The employer’s workers’ compensation insurance company is responsible by law to pay for and provide all types of medical treatment to cure and relieve the effects of your work injury. Medical treatment provided by the employer includes, but is not limited to, x-rays, CT scans, prescription medication, MRI, physical therapy, injections, surgery, EMG Nerve Conduction Studies, psychiatric and medical treatment for mental injuries, pain management, emergency medical treatment, ambulance, prosthetic replacement of injured body parts, canes, walkers, and even in home health care where applicable.

NOTE: The injured worker does not get to choose his own doctor or medical provider. If the injured worker goes to his own doctor or medical provider, then the injured worker is likely solely responsible to pay the medical bills for his own chosen doctor.


  1. At any time during your workers’ compensation case, the employer and workers’ compensation insurer will unnecessarily delay in providing you medical treatment.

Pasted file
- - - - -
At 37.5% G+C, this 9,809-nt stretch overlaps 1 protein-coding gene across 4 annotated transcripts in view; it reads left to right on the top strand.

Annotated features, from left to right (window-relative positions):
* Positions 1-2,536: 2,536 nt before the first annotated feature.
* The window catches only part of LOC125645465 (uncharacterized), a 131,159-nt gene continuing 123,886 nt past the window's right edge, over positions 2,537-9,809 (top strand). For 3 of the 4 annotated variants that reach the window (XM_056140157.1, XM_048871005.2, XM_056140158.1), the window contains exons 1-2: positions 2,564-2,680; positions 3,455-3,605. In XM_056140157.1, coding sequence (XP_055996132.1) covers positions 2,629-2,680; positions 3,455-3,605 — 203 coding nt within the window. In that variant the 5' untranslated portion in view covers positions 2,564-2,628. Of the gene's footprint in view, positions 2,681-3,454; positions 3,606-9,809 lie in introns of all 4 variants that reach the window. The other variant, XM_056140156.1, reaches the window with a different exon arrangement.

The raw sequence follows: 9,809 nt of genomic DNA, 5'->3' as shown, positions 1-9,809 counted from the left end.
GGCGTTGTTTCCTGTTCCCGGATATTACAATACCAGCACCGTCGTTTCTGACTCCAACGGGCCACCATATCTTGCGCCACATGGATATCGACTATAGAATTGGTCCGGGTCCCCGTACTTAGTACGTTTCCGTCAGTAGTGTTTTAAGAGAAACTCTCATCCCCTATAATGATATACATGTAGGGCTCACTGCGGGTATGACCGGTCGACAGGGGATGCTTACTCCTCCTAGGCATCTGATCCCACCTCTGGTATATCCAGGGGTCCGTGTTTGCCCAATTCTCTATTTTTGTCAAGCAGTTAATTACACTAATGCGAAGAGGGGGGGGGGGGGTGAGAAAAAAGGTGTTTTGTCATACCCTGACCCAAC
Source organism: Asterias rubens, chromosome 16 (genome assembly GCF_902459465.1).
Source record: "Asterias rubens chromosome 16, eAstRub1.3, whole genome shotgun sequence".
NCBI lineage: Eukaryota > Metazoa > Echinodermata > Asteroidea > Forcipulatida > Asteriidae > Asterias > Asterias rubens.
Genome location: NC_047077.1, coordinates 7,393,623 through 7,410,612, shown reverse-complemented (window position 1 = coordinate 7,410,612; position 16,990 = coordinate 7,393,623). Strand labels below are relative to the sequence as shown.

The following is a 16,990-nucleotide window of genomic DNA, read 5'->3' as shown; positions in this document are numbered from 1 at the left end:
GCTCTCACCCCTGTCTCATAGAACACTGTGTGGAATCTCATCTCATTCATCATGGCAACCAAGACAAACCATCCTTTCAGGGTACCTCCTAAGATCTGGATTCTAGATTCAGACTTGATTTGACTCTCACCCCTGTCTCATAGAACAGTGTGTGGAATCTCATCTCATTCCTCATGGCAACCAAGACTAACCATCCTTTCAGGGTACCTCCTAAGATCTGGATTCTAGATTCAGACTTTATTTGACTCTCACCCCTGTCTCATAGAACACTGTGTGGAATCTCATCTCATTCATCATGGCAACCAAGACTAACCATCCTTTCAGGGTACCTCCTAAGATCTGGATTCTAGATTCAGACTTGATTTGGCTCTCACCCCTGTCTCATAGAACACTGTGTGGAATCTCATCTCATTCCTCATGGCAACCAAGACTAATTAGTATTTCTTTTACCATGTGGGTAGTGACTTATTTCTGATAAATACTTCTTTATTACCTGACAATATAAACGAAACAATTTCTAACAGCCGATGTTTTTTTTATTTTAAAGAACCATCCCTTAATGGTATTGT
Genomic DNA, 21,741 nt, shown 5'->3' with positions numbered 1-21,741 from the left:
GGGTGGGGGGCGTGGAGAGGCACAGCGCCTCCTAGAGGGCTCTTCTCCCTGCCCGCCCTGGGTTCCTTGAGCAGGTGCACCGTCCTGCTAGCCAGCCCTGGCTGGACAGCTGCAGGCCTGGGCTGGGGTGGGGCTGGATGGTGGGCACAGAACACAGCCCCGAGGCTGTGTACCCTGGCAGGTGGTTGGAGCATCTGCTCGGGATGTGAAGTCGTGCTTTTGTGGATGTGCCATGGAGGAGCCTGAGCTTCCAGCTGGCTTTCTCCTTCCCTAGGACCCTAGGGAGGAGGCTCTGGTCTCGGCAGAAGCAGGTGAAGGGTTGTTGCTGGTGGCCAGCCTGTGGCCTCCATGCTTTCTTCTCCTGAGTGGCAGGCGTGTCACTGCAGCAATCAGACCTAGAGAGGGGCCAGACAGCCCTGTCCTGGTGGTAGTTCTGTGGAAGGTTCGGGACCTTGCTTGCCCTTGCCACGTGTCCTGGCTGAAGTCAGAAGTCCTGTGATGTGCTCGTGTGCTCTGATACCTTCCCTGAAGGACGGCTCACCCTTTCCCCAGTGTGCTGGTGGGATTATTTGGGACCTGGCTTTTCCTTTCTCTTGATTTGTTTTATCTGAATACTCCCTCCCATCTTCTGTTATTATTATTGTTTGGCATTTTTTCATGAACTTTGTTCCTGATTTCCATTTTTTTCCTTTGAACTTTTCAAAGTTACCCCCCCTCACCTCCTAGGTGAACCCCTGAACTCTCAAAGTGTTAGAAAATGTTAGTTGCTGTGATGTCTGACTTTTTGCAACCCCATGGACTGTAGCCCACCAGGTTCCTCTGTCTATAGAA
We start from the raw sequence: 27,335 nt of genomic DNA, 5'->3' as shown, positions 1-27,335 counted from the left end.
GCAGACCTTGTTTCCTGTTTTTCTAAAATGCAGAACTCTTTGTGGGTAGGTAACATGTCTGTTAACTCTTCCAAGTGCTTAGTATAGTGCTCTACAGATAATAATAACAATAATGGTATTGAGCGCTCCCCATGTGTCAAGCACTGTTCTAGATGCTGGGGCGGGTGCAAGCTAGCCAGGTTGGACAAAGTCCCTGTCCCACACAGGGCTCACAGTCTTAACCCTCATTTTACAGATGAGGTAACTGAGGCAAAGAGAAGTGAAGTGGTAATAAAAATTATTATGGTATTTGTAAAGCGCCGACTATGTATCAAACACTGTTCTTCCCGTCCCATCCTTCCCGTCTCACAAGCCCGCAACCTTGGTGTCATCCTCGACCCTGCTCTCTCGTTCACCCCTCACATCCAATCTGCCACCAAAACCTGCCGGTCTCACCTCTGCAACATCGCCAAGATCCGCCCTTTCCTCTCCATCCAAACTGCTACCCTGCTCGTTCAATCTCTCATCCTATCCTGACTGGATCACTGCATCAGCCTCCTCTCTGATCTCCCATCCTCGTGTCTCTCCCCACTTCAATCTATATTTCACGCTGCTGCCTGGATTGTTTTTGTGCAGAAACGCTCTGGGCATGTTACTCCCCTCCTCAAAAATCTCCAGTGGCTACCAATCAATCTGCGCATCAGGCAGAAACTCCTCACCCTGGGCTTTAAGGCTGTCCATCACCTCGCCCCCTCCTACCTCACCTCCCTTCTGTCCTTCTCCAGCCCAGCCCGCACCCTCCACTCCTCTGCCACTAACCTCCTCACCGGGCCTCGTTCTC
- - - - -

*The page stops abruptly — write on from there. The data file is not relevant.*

2. The employer and the workers’ compensation insurer will deny you medical treatment based upon the employer’s workers’ compensation doctor stating that you are released from medical treatment despite the fact that you have continuing, severe symptoms that need further medical treatment.
  3. The employer and the workers’ compensation insurer will deny you medical treatment in contradiction to a doctor’s recommendation for additional medical care.
  4. It is extremely important that you contact our law office immediately to discuss your case with an experienced attorney. One of our top priorities is to get you the medical treatment which you are entitled to by law.

If you’ve been injured at work and the employer is not providing you with authorized medical treatment or the employer and workers’ compensation have unjustifiably denied you medical treatment, please immediately contact our law firm at 314-631-6777.

Steven A. Edelman, Attorney


Three Major Workers’ Compensation Benefits under Missouri Workers’ Compensation Law